Parenting After Divorce: 10 Ways To Make Shared Parenting Work
There's a lot of issues at play when you divorce or separate from your partner, but one of the biggest issues to resolve is how you'll both care for your children. Divorce can be especially hard on your children, but there are ways to reduce their pain during this trying experience. Here are 10 tips for making shared parenting work after divorce and minimize the negative effects on children.
1. Work Together With Your Partner
Put your own feelings aside in order to work together with your co-parent. Create a parenting plan that you can both feel good about and agree that it suits your children. It's important to show your children that although you're no longer together, you both have their best interests at heart. Come to an agreement as soon as you can with your co-parent, and stick to the plan going forward.
2. Watch How You Talk About Your Co-Parent
You may no longer love your co-parent, but remember that your children still do. You need to be careful never to talk negatively about your co-parent when your children are around. Try your hardest to be neutral about him or her, no matter how you feel. This goes for social media too, as your children can often find what you're saying online.
3. Don't Use Your Children
Once you're separated, it's very tempting to ask your child what your co-parent is up to or ask them what your co-parent is saying about you. This is incredibly unfair to the child, as they're being asked to spy for you on their other parent. Remember, their feelings are just as important as yours, and they're having to adjust to a whole new living situation. Don't ask for information on your co-parent, and don't put your children in that position.
4. Be Honest
Right now, it's important to be honest with your children. It hurts to be lied to, and children can often tell if you're not telling the truth. That said, you wouldn’t want to burden your children with facts that are not appropriate for them to know. You can be honest in an age-appropriate way, even if they're very young. Furthermore, the phrase, “Your parents aren’t together anymore, but that doesn't change the way we feel about you,” may sound cliché, but it’s helpful for young children to hear. Remind your children how loved they are by both of their parents.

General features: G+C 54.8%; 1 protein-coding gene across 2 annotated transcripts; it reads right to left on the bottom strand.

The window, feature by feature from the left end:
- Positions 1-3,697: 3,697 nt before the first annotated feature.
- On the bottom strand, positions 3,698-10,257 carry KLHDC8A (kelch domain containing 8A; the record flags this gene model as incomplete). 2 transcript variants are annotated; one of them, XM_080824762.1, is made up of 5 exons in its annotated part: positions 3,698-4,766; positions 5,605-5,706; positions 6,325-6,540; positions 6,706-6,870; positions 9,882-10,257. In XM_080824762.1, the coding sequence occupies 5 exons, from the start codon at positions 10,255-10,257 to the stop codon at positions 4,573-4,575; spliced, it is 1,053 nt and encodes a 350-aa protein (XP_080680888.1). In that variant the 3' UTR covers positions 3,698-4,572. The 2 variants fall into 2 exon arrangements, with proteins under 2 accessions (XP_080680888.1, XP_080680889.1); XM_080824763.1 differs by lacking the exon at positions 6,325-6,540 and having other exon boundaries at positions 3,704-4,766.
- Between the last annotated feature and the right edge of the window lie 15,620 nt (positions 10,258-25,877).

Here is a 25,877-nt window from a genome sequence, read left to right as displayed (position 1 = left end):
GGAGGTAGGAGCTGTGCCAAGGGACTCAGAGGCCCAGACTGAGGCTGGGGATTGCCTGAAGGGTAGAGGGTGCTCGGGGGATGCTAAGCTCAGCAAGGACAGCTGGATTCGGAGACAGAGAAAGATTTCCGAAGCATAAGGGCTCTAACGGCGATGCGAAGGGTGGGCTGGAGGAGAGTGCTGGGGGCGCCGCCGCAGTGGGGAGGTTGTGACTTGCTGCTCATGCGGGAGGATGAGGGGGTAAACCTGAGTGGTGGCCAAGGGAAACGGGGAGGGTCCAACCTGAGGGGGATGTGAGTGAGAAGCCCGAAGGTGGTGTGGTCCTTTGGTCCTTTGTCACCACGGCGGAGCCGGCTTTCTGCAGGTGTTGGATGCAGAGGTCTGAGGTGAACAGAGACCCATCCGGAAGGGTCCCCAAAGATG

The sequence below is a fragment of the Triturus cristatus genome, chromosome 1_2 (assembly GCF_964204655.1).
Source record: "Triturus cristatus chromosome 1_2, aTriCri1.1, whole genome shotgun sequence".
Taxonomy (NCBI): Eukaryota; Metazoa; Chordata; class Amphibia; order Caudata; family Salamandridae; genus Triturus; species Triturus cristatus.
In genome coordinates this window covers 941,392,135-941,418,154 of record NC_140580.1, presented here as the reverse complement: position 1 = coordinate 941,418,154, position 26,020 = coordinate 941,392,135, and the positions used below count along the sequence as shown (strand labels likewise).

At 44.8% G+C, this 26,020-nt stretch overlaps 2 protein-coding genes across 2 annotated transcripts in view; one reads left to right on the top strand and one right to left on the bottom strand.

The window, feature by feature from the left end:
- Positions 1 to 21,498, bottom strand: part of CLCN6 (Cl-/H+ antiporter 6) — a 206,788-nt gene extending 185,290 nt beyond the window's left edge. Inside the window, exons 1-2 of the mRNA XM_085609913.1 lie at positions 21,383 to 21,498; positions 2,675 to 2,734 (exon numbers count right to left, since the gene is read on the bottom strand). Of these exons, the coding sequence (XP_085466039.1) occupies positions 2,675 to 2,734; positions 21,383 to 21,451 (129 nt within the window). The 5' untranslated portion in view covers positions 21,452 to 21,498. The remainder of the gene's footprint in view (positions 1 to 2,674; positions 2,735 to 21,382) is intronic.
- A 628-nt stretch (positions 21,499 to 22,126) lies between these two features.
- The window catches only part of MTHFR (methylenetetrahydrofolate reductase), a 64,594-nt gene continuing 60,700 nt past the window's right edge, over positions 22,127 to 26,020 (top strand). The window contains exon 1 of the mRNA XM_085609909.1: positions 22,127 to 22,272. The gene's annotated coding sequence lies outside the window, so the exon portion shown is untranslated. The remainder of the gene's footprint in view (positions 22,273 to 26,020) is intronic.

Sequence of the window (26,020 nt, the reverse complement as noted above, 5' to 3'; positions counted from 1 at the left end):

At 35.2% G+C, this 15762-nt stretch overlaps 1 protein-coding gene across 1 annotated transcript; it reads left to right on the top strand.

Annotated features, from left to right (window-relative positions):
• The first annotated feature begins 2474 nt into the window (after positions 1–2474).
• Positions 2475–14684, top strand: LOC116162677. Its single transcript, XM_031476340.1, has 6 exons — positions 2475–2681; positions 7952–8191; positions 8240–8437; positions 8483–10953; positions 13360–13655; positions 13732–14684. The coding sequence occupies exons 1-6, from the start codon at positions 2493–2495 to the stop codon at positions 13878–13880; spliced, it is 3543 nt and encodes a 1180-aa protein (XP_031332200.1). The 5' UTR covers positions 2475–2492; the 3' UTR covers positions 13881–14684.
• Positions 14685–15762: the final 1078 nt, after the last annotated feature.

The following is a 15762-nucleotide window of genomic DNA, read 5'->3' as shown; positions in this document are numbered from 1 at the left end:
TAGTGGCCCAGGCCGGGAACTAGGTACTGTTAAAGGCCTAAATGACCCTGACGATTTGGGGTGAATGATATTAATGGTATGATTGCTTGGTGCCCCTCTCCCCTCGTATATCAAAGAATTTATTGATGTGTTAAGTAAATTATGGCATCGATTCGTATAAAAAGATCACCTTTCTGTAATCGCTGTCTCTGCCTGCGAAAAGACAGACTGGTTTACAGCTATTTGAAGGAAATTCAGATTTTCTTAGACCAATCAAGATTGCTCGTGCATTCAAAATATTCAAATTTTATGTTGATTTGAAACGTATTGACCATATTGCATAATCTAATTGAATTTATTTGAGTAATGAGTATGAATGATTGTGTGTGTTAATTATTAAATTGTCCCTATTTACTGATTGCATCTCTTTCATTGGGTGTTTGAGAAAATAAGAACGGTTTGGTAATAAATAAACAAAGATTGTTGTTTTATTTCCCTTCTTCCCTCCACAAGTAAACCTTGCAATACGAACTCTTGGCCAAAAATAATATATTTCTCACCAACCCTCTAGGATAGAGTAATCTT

5. Consider Therapy
In some cases, you may wonder if getting your child therapy is a step too far. It can help to have someone for your kids to talk to who is a neutral third party. A therapist is a trained mental health professional who can help your child work through their emotions during this big transition. You may even consider looking for a therapist while the divorce is happening so that your child has a neutral, safe adult to talk to as changes take place, rather than after the fact.
6. Listen to Your Children
There'll be several choices that have to be made during the divorce process, many of which directly impact your children. Listen to your children in order to get a better understanding of how to best accommodate their needs and wants. At times, you might ask for their opinion on something, but be careful as you do. During a divorce, a child might feel anxious about making choices when it comes to their parents, as they don’t want to upset either parent. Do your best to cater to their well being in every situation without putting pressure on them to choose sides.
7. Be Consistent
No matter what you do, ensure that you're consistent in the way you parent. Don't make any sudden changes if you can help it during this period. Your child is already going through some huge changes right now, just as you are. That means that any other changes during this time can make them feel unbalanced and unsure of where they stand with you both. Being consistent can help you avoid this.
8. Consider Other Techniques for Parenting Together
Of course, not every divorced couple can parent together the same way. If constant conflict and tension is an issue, then finding an alternative method of parenting together could be a good option. In this situation, consider looking into alternatives that will be the best for your child. Parallel parenting is one alternative option that helps parents stay involved with their children while remaining disconnected from one another.
9. Be Empathetic
Allow your child to express their feelings about the divorce. They may experience many different emotions, and letting them talk about them without fear of reprisal can help them to find it much easier to get through this period.
10. Work With Your Child
Finally, remember that every child is different. The parenting books may tell you to do one thing, but your child may need a slightly different approach. You know them best, so help them in the way that suits them best.
These tips will help you all get through the divorce process, and find a new 'normal' that works for you.
Author's Bio: Rachel Summers works in education, working with students to help them get ahead in their studies. This work has brought her to several different services, including UK Top Writers. Her writing online furthers this goal, helping students get the most out of their education.